Miners in Balochistan Miserable Despite Peoples’ Government

Last week, five miners died  http://www.dawn.com/2011/10/14/five-die-in-mastung-coal-mine-explosion.html ] after an underground explosion at a coalmine in the Zarkhu area of Balochistan’s Mastung District, some 50km south of Quetta.

It was a methane gas explosion, there were many workers about 500m below the surface when the explosion occurred and a fire broke out, preventing escape.
Such accidents are not uncommon. In March this year at least 43 miners were killed following a series of explosions [ http://www.newslinemagazine.com/2011/04/life-in-the-pits/ ] at a coalmine at Sorang near Quetta.

Like most miners in Balochistan, according to a 2010 study http://afpakwatch.wordpress.com/2010/09/25/conditions-of-mine-workers-in-pakistan/ ], the victims were migrant workers from KP. Many come from Shangla District, driven by “immense poverty” to work in mines outside their home areas.

Miners in Pakistan are working in the most horrendous working conditions. They have virtually no safety equipment and safety measures are never taken care of by the bosses of the mines which are mainly in private hands.

Of a total employed workforce of 51.88 million in the country, 50,000 work in the mining sector.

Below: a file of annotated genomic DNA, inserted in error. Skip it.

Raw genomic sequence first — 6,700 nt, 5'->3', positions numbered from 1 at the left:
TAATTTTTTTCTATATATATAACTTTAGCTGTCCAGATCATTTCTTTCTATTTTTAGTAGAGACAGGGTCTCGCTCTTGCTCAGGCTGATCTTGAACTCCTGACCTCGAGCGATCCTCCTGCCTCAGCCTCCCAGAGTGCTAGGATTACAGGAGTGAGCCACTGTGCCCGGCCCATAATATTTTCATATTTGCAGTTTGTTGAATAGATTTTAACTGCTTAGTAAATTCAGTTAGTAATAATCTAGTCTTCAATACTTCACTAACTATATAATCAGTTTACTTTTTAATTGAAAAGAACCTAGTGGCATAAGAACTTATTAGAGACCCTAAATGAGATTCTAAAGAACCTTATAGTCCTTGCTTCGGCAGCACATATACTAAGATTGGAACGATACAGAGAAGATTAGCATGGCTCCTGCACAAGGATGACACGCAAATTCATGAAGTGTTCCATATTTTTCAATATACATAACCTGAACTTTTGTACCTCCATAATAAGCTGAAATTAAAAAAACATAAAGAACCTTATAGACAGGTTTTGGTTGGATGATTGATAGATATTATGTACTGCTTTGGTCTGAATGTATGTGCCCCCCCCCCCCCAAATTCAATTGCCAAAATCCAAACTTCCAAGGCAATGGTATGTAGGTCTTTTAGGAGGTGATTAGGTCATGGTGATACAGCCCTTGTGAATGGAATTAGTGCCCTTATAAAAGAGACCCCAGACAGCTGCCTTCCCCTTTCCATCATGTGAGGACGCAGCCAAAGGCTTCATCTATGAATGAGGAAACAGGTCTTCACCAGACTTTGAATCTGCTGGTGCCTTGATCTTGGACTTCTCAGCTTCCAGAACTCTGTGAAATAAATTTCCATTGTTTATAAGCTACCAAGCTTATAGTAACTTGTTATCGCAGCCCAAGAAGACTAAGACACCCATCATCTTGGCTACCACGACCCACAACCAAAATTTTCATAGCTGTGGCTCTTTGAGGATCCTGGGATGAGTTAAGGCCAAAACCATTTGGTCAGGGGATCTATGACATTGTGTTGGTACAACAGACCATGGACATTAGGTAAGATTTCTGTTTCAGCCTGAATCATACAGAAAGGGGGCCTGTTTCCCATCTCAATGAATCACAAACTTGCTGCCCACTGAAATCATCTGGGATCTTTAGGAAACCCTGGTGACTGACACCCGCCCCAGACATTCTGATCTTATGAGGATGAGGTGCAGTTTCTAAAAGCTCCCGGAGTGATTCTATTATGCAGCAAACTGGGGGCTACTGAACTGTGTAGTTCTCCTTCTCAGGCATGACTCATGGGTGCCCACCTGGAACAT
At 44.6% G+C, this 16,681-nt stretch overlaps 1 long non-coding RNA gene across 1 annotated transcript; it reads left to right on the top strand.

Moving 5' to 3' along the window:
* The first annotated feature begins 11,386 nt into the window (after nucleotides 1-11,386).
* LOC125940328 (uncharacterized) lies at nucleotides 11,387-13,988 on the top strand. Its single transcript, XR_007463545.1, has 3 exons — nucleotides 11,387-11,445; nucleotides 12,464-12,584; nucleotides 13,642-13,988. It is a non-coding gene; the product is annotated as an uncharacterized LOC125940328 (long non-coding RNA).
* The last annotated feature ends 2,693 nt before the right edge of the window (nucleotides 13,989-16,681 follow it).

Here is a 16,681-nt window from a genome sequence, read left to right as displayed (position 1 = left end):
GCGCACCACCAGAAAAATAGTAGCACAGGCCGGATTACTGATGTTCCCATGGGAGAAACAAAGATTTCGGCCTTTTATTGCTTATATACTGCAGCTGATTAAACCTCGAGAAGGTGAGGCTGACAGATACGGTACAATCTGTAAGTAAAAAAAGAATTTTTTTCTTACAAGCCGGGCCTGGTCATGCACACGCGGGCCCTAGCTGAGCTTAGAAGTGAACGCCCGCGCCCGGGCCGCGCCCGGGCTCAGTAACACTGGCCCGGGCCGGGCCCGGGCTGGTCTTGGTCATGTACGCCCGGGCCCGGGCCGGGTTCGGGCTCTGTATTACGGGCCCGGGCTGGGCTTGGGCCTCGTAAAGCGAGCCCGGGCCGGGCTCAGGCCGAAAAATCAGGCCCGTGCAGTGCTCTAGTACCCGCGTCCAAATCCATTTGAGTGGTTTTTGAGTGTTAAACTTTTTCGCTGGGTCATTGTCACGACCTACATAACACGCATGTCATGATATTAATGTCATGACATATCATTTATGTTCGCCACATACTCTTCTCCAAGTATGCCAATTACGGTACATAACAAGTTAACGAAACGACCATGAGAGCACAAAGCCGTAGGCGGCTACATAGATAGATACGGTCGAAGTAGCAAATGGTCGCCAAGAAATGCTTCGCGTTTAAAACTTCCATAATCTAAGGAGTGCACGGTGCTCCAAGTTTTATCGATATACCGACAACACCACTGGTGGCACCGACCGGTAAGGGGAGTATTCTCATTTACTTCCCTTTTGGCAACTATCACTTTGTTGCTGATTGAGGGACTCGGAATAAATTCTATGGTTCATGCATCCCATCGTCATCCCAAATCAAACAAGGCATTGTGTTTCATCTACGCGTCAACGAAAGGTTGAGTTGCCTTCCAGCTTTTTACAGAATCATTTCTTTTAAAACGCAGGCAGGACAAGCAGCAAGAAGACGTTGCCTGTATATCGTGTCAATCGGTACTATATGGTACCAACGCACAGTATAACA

Working conditions of mine workers, particularly [in] coal mines, are poor. The severe lack of safety measures in these mines causes widespread deaths. Equipment is obsolete by modern standards.

Balochistan, where most deaths occur, has some 2,300 mines. There are laws, rules and regulations governing the granting of mining concessions and prescribing safety procedures. However, these are archaic and, in any event, have been observed loosely at best for so long that violations of the law are the norm, not the exception. Additionally, the working conditions in the mines are medieval. Miners, like the ones that were killed in Sorang travel as far down as 6,000m with nothing but hard-hats with lights attached, and picks to chip away at the coal.

The air inside the mine is suffocating. We work up to 12 hours a day. Boys as young as 14 toil away too, and no one listens to us if we report a portion of a mine tunnel is crumbling, or that we cannot breathe well.

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